R.U.S.H.

winner-1445797_1280Running a race is all about winning said race, right? I ran in college, but now you couldn’t get me to run if there were a horde of freakishly fast Walking Dead headed in my direction. For the sake of my musings, let’s make the race a metaphor for life. The faster you run, or the more you rush, the sooner you get to the end. Everyone wants the gold medal, but very few are concerned with how they perform during the race.

Last month, I rushed through a task I normally spend two days on. My newsletter. You might have received a glittering email from me with some exciting news about The Cupid Chronicles, an exclusive excerpt from Lila Felix, and a free novel from S.M. Boyce. Sounds amazing, right? And let me tell you, I thought I’d done an amazing job putting it all together.

That’s how we usually run a race, focused on the finish line.

The problem with focusing on the finish line when you’re not in a literal race is the collateral damage that we leave by the wayside. While watching the Olympics this summer, my heart went out to the individuals who gave up their own race to help a teammate. Getting to the finish line was important to them and they didn’t give up, but they did make sure they brought others with them. I just got goosebumps! Can you imagine the world we’d live in if we all agreed to bring someone up alongside us? What would life be like if we didn’t RUSH, pushing others out of our way, but holding on to each other for support?screen-shot-2016-10-20-at-2-06-35-pm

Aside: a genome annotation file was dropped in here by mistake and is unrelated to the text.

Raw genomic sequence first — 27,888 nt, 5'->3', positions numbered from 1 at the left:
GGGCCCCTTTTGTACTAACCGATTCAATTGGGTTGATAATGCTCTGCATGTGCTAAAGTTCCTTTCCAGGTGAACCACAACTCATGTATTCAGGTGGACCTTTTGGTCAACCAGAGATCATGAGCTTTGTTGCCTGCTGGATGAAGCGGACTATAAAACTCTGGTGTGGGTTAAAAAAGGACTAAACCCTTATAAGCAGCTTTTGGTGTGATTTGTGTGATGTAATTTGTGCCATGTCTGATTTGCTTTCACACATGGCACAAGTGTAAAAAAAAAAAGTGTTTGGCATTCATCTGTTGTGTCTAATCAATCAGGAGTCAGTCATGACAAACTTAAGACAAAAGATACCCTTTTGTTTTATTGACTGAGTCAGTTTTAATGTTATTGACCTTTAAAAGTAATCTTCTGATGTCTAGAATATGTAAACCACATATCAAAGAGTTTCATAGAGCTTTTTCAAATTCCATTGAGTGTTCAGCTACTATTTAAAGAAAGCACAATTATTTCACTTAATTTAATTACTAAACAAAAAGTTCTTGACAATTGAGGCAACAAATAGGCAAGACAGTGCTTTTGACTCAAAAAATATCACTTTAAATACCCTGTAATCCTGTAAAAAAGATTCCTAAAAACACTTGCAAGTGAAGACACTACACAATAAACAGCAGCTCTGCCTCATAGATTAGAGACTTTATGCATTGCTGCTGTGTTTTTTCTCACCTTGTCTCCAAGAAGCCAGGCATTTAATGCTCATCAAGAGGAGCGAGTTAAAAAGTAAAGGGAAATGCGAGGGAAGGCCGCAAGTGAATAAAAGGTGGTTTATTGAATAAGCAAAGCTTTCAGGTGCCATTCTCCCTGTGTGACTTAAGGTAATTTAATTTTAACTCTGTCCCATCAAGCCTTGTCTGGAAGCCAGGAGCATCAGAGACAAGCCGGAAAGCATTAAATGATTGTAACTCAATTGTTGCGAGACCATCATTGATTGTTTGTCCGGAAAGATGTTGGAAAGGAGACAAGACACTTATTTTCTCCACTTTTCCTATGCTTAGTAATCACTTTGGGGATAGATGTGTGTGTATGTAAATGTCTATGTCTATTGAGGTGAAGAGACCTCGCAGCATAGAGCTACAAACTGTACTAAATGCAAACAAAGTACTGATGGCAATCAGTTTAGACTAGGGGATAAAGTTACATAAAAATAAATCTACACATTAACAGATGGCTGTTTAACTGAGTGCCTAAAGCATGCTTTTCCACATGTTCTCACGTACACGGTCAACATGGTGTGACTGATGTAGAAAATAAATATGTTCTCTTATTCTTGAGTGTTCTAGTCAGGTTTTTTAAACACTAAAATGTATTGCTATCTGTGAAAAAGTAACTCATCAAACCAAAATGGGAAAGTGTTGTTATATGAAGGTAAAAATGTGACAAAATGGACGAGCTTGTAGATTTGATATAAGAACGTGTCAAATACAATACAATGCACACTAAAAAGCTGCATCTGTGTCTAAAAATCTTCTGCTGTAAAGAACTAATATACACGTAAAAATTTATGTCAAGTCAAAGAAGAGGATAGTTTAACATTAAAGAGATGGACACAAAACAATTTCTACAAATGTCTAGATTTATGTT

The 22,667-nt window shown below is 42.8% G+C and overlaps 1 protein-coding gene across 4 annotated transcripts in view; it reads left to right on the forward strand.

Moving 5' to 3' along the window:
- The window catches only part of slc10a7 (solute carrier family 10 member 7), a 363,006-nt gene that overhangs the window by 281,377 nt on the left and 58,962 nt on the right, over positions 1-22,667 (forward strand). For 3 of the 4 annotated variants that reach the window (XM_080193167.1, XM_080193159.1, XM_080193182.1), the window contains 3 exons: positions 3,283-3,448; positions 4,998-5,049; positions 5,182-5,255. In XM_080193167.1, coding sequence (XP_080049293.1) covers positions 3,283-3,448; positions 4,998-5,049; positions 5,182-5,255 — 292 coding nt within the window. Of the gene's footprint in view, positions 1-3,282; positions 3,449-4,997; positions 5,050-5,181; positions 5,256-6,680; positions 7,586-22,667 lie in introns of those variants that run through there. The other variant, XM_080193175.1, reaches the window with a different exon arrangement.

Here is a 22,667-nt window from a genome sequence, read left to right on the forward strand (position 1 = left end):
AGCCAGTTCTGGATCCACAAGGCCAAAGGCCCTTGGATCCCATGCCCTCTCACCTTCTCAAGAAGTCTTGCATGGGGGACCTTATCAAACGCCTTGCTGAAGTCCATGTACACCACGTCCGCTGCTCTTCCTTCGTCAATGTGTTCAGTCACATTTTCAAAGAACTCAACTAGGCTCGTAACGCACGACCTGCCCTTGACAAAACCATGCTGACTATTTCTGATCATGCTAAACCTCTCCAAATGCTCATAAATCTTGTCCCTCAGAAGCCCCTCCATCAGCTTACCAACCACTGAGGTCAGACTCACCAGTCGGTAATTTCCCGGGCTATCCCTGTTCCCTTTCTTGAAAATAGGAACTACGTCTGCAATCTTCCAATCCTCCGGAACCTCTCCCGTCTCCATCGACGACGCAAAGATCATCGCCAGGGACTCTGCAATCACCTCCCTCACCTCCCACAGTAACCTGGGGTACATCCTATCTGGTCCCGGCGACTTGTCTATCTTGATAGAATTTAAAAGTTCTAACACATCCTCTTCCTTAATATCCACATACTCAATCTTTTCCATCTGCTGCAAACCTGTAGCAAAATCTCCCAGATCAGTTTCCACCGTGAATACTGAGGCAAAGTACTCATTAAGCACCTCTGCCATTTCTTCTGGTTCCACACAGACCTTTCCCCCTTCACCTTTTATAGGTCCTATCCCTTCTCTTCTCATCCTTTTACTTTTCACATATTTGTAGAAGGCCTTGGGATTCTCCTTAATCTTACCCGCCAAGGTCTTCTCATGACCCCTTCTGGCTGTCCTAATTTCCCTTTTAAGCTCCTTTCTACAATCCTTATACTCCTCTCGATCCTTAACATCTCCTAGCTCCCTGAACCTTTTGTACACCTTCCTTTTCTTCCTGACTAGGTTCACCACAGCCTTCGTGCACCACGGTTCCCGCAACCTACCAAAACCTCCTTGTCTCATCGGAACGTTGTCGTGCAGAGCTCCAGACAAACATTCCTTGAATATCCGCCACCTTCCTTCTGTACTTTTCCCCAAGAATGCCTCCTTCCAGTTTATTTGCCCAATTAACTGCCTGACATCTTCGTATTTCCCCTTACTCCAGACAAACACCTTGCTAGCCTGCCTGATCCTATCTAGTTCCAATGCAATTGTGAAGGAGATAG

That newsletter I mentioned earlier went out to over a thousand readers with a grammatical error in the first line. I’m a writer. I’m also an English teacher. But guess what? While I waited for people to unsubscribe to my newsletter, and wallowed in worry over the mistake life went on. No one replied to the email with complaints about my shortcomings, and no one made fun of me on social media. Rushing had only really affected me, and not in a good way.

To help this personal lesson stick, I came up with an acrostic. It’s served as a great reminder the past few weeks. I need to slow down and stop allowing stress to set my pace. If you’re being chased down by anxiety and pressure, you might want to use this acrostic too!

Reach out for help, because being busy is just as much a culprit as being stressed.

Understand that you get to make your own schedule, and give yourself permission to say no.

Save some time for yourself, stop thinking of the blank space in your calendar as negative space.

Hold on to someone you trust, and let them speak truth into your life.

I’d much rather rush this way! Wouldn’t you? It will take some guts to get vulnerable because life isn’t meant to be spent alone. Reaching out to others isn’t a sign of weakness, but of strength. You don’t have to do life all by yourself. If you’ll choose to run your race with a trusted friend you’ll probably enjoy the journey more!

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